James, the brother of our Lord, and the rest of the Jerusalem Council agreed with Peter— noting that Gentile Christians did not need to be circumcised or keep the Mosaic Law in order to be saved. In verses 20–21, they did ask Gentile believers to be sensitive to certain things for the sake of Jewish believers who have stricter consciences. (Those requests fit with Paul’s instruction about weaker brothers in Romans 14–15 and in 1 Corinthians 8–9.) But the summary judgment of the Jerusalem Council agreed completely with Peter’s testimony in verses 7–11. The burden of the Mosaic Law should not be required of new converts, because salvation is not by works. Rather, it is by grace alone through faith alone in Christ alone.
Here then, at the first church council, the gospel of grace was clearly affirmed; and the legalism of the Judaizers was roundly condemned. After this, according to verse 30, Paul and Barnabas went back to Antioch and stayed there for awhile. Even though the Judaizers had been defeated, they still continued to wreak havoc in the church. At some point, their influence began to infiltrate the churches of Southern Galatia that Paul and Barnabas had planted on their first missionary journey.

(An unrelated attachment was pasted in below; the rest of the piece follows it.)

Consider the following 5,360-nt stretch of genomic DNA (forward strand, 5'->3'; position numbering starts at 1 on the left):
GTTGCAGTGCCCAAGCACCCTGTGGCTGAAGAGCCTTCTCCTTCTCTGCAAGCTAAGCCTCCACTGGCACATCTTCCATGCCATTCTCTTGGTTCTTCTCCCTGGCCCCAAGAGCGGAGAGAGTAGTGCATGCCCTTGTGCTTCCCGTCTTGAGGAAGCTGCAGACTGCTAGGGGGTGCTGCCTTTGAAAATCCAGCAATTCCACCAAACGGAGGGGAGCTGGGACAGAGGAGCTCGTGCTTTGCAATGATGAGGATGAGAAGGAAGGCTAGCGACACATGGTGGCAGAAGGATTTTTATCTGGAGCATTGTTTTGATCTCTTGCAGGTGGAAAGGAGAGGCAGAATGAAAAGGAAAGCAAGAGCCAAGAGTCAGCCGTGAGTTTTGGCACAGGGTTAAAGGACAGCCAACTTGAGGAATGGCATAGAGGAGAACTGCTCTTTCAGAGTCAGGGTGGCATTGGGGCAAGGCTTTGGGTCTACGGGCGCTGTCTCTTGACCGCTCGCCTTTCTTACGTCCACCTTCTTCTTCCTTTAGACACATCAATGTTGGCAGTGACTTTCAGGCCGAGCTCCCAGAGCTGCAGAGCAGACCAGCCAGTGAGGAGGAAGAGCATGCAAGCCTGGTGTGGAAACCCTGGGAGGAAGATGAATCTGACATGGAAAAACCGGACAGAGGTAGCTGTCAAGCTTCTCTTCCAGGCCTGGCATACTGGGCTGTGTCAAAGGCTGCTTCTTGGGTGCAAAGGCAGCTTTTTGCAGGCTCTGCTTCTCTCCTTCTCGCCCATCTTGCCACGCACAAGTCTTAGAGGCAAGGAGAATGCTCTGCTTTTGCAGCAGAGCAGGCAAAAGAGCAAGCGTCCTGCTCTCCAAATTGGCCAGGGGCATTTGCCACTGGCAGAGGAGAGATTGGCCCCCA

In the very cities where Paul had nearly been killed, the churches he planted were starting to be confused by legalistic false teachers who claimed that the gospel of grace was insufficient. Paul responded by writing a letter to the believers in those churches. That epistle, known as the book of Galatians, began with a stern warning against adding any kind of works to the gospel. To do so would be to embrace “a different gospel” (Gal. 1:6), which in reality is no gospel at all. Only the true gospel can save. Any other version must be discarded and denounced.
Thus, the true gospel of grace was both proclaimed and preserved in the earliest decades of church history—such that Paul could later tell the Ephesians, “By grace you have been saved through faith; and that not of yourselves, it is the gift of God; not as a result of works, so that no one may boast” (Eph. 2:8–9).
But what about the centuries after the apostolic age ended? In Part 4 of this series we will look beyond New Testament history at the centuries that followed. Did the church fathers maintain a commitment to the gospel of grace? Or did they, like the Judaizers, fall into the error of making salvation contingent upon good works?
 Dave Jordan, M. E. Pulpit Magazine December 2012 Vol. 01. No. 3.